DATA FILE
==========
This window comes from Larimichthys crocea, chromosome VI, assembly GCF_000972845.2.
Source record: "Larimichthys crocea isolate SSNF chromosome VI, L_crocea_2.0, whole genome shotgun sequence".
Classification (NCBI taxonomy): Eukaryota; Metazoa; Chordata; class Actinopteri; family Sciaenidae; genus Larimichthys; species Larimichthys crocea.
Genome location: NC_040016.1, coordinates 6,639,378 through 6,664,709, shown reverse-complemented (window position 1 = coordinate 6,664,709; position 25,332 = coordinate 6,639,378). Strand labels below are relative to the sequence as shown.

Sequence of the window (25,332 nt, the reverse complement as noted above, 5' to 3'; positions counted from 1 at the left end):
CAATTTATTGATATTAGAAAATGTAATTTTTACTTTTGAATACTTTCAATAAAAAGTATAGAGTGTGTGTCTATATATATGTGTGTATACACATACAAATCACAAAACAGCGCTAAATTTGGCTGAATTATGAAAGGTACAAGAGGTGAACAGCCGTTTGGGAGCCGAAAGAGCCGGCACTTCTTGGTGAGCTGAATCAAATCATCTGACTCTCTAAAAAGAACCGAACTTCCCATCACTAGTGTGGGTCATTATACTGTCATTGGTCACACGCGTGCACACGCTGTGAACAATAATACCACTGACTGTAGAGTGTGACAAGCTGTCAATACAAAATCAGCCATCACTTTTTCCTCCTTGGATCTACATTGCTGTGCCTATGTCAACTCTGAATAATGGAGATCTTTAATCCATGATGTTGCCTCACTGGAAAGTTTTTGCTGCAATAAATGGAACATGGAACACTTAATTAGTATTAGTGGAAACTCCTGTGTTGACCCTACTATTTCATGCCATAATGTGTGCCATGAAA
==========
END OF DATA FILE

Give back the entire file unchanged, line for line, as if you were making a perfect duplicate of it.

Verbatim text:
This window comes from Larimichthys crocea, chromosome VI, assembly GCF_000972845.2.
Source record: "Larimichthys crocea isolate SSNF chromosome VI, L_crocea_2.0, whole genome shotgun sequence".
Classification (NCBI taxonomy): Eukaryota; Metazoa; Chordata; class Actinopteri; family Sciaenidae; genus Larimichthys; species Larimichthys crocea.
Genome location: NC_040016.1, coordinates 6,639,378 through 6,664,709, shown reverse-complemented (window position 1 = coordinate 6,664,709; position 25,332 = coordinate 6,639,378). Strand labels below are relative to the sequence as shown.

Sequence of the window (25,332 nt, the reverse complement as noted above, 5' to 3'; positions counted from 1 at the left end):
CAATTTATTGATATTAGAAAATGTAATTTTTACTTTTGAATACTTTCAATAAAAAGTATAGAGTGTGTGTCTATATATATGTGTGTATACACATACAAATCACAAAACAGCGCTAAATTTGGCTGAATTATGAAAGGTACAAGAGGTGAACAGCCGTTTGGGAGCCGAAAGAGCCGGCACTTCTTGGTGAGCTGAATCAAATCATCTGACTCTCTAAAAAGAACCGAACTTCCCATCACTAGTGTGGGTCATTATACTGTCATTGGTCACACGCGTGCACACGCTGTGAACAATAATACCACTGACTGTAGAGTGTGACAAGCTGTCAATACAAAATCAGCCATCACTTTTTCCTCCTTGGATCTACATTGCTGTGCCTATGTCAACTCTGAATAATGGAGATCTTTAATCCATGATGTTGCCTCACTGGAAAGTTTTTGCTGCAATAAATGGAACATGGAACACTTAATTAGTATTAGTGGAAACTCCTGTGTTGACCCTACTATTTCATGCCATAATGTGTGCCATGAAA